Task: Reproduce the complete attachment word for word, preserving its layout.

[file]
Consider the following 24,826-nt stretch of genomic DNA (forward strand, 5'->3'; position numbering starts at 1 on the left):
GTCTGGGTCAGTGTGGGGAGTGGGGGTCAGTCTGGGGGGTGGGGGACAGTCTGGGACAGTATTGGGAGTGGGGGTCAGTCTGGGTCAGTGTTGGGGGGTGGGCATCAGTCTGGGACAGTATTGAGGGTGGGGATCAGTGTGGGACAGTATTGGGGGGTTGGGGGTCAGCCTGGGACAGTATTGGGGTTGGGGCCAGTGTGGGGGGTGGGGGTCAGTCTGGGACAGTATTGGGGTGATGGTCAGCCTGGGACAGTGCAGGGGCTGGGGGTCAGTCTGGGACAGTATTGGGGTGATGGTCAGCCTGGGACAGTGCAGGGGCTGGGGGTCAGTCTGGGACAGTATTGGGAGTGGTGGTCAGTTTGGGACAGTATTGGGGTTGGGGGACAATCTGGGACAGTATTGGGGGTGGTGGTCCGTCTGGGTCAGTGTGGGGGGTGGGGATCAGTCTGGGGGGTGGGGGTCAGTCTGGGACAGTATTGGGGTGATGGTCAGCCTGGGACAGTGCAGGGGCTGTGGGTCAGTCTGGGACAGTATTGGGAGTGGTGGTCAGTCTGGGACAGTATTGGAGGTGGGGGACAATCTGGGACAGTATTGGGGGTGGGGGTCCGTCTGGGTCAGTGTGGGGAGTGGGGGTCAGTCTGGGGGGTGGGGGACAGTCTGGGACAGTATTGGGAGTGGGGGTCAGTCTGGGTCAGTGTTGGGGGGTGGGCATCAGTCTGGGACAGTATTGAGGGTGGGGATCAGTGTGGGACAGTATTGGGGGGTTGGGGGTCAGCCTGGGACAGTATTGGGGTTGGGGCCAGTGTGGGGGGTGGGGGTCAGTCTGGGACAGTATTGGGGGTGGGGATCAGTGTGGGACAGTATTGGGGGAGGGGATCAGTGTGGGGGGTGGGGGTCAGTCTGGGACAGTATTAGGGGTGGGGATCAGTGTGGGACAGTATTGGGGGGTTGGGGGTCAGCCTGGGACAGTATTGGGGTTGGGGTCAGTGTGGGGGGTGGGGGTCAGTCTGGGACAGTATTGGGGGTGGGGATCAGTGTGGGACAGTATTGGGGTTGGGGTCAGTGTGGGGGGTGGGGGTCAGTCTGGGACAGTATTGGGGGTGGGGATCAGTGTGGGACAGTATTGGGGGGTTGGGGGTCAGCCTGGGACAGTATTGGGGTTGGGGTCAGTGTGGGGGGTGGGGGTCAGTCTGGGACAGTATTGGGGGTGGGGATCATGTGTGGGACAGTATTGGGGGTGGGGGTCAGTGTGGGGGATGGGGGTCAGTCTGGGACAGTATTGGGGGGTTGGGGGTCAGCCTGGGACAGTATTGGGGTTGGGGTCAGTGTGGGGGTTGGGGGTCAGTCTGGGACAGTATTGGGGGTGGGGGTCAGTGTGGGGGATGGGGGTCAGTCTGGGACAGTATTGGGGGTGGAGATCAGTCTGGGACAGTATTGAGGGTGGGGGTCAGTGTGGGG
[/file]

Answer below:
Consider the following 24,826-nt stretch of genomic DNA (forward strand, 5'->3'; position numbering starts at 1 on the left):
GTCTGGGTCAGTGTGGGGAGTGGGGGTCAGTCTGGGGGGTGGGGGACAGTCTGGGACAGTATTGGGAGTGGGGGTCAGTCTGGGTCAGTGTTGGGGGGTGGGCATCAGTCTGGGACAGTATTGAGGGTGGGGATCAGTGTGGGACAGTATTGGGGGGTTGGGGGTCAGCCTGGGACAGTATTGGGGTTGGGGCCAGTGTGGGGGGTGGGGGTCAGTCTGGGACAGTATTGGGGTGATGGTCAGCCTGGGACAGTGCAGGGGCTGGGGGTCAGTCTGGGACAGTATTGGGGTGATGGTCAGCCTGGGACAGTGCAGGGGCTGGGGGTCAGTCTGGGACAGTATTGGGAGTGGTGGTCAGTTTGGGACAGTATTGGGGTTGGGGGACAATCTGGGACAGTATTGGGGGTGGTGGTCCGTCTGGGTCAGTGTGGGGGGTGGGGATCAGTCTGGGGGGTGGGGGTCAGTCTGGGACAGTATTGGGGTGATGGTCAGCCTGGGACAGTGCAGGGGCTGTGGGTCAGTCTGGGACAGTATTGGGAGTGGTGGTCAGTCTGGGACAGTATTGGAGGTGGGGGACAATCTGGGACAGTATTGGGGGTGGGGGTCCGTCTGGGTCAGTGTGGGGAGTGGGGGTCAGTCTGGGGGGTGGGGGACAGTCTGGGACAGTATTGGGAGTGGGGGTCAGTCTGGGTCAGTGTTGGGGGGTGGGCATCAGTCTGGGACAGTATTGAGGGTGGGGATCAGTGTGGGACAGTATTGGGGGGTTGGGGGTCAGCCTGGGACAGTATTGGGGTTGGGGCCAGTGTGGGGGGTGGGGGTCAGTCTGGGACAGTATTGGGGGTGGGGATCAGTGTGGGACAGTATTGGGGGAGGGGATCAGTGTGGGGGGTGGGGGTCAGTCTGGGACAGTATTAGGGGTGGGGATCAGTGTGGGACAGTATTGGGGGGTTGGGGGTCAGCCTGGGACAGTATTGGGGTTGGGGTCAGTGTGGGGGGTGGGGGTCAGTCTGGGACAGTATTGGGGGTGGGGATCAGTGTGGGACAGTATTGGGGTTGGGGTCAGTGTGGGGGGTGGGGGTCAGTCTGGGACAGTATTGGGGGTGGGGATCAGTGTGGGACAGTATTGGGGGGTTGGGGGTCAGCCTGGGACAGTATTGGGGTTGGGGTCAGTGTGGGGGGTGGGGGTCAGTCTGGGACAGTATTGGGGGTGGGGATCATGTGTGGGACAGTATTGGGGGTGGGGGTCAGTGTGGGGGATGGGGGTCAGTCTGGGACAGTATTGGGGGGTTGGGGGTCAGCCTGGGACAGTATTGGGGTTGGGGTCAGTGTGGGGGTTGGGGGTCAGTCTGGGACAGTATTGGGGGTGGGGGTCAGTGTGGGGGATGGGGGTCAGTCTGGGACAGTATTGGGGGTGGAGATCAGTCTGGGACAGTATTGAGGGTGGGGGTCAGTGTGGGG